Pakistani election delay contested

January 2, 2008 7:55:40 AM PST
Pakistan's elections will be delayed six weeks until Feb. 18 because of unrest following the assassination of Benazir Bhutto, authorities said Wednesday. Opponents condemned the postponement but said they would take part in the vote anyway.

The polls - seen as a key step in Pakistan's transition to democracy after years of military rule - had been scheduled for Jan. 8.

Bhutto's Pakistan People's Party believes the government is not sincere in holding fair elections, but the party's central executive committee decided to take part in the polls anyway, committee member Nabeel Gabol told The Associated Press.

The party of former Prime Minister Nawaz Sharif quickly followed suit.

"We will not leave the field open for the king's party under any circumstances," party spokesman Ahsan Iqbal told the AP, referring to the ruling party, which is allied to President Pervez Musharraf.

The opposition alleged authorities were postponing the polls to help the ruling party, amid expectations that Bhutto's group could get a sympathy boost at the polls. The ruling party could also suffer a backlash. Bhutto had accused elements within the group of plotting to kill her, a charge it vehemently denies.

It was not immediately clear if Bhutto's party would pursue threats to take to the streets because of the delayed vote. Earlier, party Sen. Babar Awan warned that the delay may trigger street protests and riots.

The killing of Bhutto, a former prime minister, triggered three days of nationwide unrest that killed 58 people and caused tens of millions of dollars in damage. Bhutto's home province of Sindh was especially hard hit and the army was called on the streets.

Election commission head Qazi Mohammed Farooq said the unrest had made it impossible to hold the polls on time.

"For a few days the election process came to a complete halt," he told reporters. As a result, the poll will be held Feb. 18, he said.

Election officials reported that rioters in Bhutto's home province of Sindh burned down 10 election offices, destroying the voter rolls and ballot boxes inside. The violence also halted the printing and distribution of ballots.

Talat Masood, an independent political analyst, said the delay was "mostly about politics."

"The (election) problems are only confined to a few districts. Musharraf naturally thinks if a hostile parliament comes in he has no future."

The party of Nawaz Sharif, the leader of another opposition party, accused Musharraf of wanting a delay to allow anger over Bhutto's death to evaporate. "Right now they are the target of public hatred" said Ahsan Iqbal, a spokesman for the party.

Sen. Tariq Azim, from the ruling party, said the opposition was "turning a blind eye to realties on the ground" following the assassination, but stressed the ruling party had not asked the election commission for any delay.

Musharraf was due to address the nation later Wednesday.

British Foreign Secretary David Miliband called for the elections to take place as soon as possible.

"If the elections can go ahead in a safe way next week, then obviously they should," Miliband told British Broadcasting Corp. radio. "If they can't, they should only be delayed to another date - we can't have an indefinite postponement."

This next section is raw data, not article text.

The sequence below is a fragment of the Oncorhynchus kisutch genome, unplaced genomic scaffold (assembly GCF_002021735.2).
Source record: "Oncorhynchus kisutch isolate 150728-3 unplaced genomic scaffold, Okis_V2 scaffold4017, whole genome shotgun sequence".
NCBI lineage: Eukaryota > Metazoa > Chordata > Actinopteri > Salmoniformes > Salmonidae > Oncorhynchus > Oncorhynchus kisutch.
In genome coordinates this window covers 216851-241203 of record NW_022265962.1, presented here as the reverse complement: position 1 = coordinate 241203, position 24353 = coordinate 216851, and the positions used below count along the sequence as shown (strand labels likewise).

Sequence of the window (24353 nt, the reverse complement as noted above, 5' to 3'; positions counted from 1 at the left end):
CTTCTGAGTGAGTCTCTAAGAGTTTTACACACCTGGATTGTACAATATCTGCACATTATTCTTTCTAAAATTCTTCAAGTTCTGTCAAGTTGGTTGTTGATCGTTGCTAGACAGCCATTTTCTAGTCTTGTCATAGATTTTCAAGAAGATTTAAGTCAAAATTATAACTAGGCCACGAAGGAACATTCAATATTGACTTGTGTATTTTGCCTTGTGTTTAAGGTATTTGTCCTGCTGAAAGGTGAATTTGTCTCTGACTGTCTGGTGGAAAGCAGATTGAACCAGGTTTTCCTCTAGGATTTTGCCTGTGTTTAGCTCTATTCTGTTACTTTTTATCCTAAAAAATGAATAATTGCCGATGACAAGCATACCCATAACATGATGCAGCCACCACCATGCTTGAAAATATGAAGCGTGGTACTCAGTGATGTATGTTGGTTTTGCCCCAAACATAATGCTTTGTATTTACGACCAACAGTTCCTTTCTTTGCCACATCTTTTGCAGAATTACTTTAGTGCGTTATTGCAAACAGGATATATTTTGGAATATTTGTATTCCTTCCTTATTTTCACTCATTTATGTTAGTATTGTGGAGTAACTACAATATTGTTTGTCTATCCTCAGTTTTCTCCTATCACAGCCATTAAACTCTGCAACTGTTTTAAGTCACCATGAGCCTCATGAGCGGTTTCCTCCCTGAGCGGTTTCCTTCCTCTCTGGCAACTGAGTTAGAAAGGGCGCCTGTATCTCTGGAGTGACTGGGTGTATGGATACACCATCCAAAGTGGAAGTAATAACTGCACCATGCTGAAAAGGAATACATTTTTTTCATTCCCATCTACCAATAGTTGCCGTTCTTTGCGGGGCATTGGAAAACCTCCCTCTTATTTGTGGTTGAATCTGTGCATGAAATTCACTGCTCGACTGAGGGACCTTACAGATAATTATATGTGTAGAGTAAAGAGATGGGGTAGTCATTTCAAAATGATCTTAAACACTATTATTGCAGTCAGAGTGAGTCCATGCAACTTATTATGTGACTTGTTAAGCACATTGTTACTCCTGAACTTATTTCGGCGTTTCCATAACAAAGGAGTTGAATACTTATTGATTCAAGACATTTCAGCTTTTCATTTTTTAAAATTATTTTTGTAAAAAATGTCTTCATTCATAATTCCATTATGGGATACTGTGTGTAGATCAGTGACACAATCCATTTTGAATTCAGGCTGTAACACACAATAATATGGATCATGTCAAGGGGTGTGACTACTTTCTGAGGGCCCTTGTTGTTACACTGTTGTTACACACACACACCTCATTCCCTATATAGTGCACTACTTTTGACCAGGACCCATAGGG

Since Bhutto's slaying, the government has come under harsh criticism for its security arrangements for her, its claim that an Islamic militant was behind her death and its conclusion that it was the force of the blast and not gunshot wounds that killed her.

The government reiterated Wednesday it was "open" to foreign assistance in investigating the death, but indicated it was unlikely to accept a U.N. committee like the one formed to probe the assassination of former Lebanese Prime Minister Rafik Hariri, as some of Bhutto's supporters are demanding.

Foreign Ministry spokesman Mohammed Sadiq said the two cases were "totally different."

Pakistani troops, meanwhile, killed up to 25 suspected militants in a remote region close to the Afghan border where al-Qaida and Taliban fighters operate. The fighting followed the abduction of four soldiers, said army spokesman Gen. Waheed Arshad and an intelligence official. Security forces sustained no injuries in the clashes, which frequently break out in the area.

The government has blamed South Waziristan-based militant leader Baitullah Mehsud for Bhutto's murder, but he has denied involvement.

Also Wednesday, French Foreign Minister Bernard Kouchner met with Musharraf but canceled a planned trip to Bhutto's hometown to pay condolences, a French Embassy official said on condition of anonymity because he was not authorized to comment. He did not say why.

Nisar Khuro, a senior member of Bhutto's party, alleged the government had stopped Kouchner from traveling there, citing security concerns.

"It seems that Pervez Musharraf is stopping foreign dignitaries from coming for condolences," he said. "This is sad."

Later, Kouchner laid a wreath near the spot where she died.

"I pay respect to the memory of a fighter for democracy and freedom," he told reporters. "Her message and her bravery will never be forgotten."

Bhutto was popular with many Western governments because she was a liberal Muslim prepared to speak out against extremism, but critics in Pakistan take a more balanced view, pointing out her two stints as prime minister in the 1980s and 1990s were marred by allegations of corruption and inefficiency.